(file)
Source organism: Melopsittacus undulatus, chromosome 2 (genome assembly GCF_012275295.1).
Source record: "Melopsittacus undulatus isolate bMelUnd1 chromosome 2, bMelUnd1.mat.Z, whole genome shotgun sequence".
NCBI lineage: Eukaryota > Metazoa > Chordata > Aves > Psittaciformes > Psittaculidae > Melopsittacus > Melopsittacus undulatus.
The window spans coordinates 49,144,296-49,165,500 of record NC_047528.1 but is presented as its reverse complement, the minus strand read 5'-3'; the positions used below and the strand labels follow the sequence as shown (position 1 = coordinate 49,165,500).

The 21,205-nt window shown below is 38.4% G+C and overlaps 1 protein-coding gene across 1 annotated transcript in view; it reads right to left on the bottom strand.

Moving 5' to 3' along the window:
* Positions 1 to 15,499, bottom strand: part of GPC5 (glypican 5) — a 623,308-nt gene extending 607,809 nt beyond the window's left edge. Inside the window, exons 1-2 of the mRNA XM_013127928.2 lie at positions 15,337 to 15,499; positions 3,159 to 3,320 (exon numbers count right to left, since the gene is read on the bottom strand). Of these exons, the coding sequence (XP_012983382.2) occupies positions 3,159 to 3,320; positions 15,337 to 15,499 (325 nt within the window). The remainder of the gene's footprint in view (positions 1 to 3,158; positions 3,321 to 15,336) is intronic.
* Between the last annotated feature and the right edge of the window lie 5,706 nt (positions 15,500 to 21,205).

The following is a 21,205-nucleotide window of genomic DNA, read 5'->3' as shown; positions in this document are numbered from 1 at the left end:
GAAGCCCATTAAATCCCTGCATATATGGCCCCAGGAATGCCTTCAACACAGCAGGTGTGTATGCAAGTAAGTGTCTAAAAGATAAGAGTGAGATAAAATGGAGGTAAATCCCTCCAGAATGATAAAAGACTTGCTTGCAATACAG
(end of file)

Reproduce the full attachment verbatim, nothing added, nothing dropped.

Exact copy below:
Source organism: Melopsittacus undulatus, chromosome 2 (genome assembly GCF_012275295.1).
Source record: "Melopsittacus undulatus isolate bMelUnd1 chromosome 2, bMelUnd1.mat.Z, whole genome shotgun sequence".
NCBI lineage: Eukaryota > Metazoa > Chordata > Aves > Psittaciformes > Psittaculidae > Melopsittacus > Melopsittacus undulatus.
The window spans coordinates 49,144,296-49,165,500 of record NC_047528.1 but is presented as its reverse complement, the minus strand read 5'-3'; the positions used below and the strand labels follow the sequence as shown (position 1 = coordinate 49,165,500).

The 21,205-nt window shown below is 38.4% G+C and overlaps 1 protein-coding gene across 1 annotated transcript in view; it reads right to left on the bottom strand.

Moving 5' to 3' along the window:
* Positions 1 to 15,499, bottom strand: part of GPC5 (glypican 5) — a 623,308-nt gene extending 607,809 nt beyond the window's left edge. Inside the window, exons 1-2 of the mRNA XM_013127928.2 lie at positions 15,337 to 15,499; positions 3,159 to 3,320 (exon numbers count right to left, since the gene is read on the bottom strand). Of these exons, the coding sequence (XP_012983382.2) occupies positions 3,159 to 3,320; positions 15,337 to 15,499 (325 nt within the window). The remainder of the gene's footprint in view (positions 1 to 3,158; positions 3,321 to 15,336) is intronic.
* Between the last annotated feature and the right edge of the window lie 5,706 nt (positions 15,500 to 21,205).

The following is a 21,205-nucleotide window of genomic DNA, read 5'->3' as shown; positions in this document are numbered from 1 at the left end:
GAAGCCCATTAAATCCCTGCATATATGGCCCCAGGAATGCCTTCAACACAGCAGGTGTGTATGCAAGTAAGTGTCTAAAAGATAAGAGTGAGATAAAATGGAGGTAAATCCCTCCAGAATGATAAAAGACTTGCTTGCAATACAG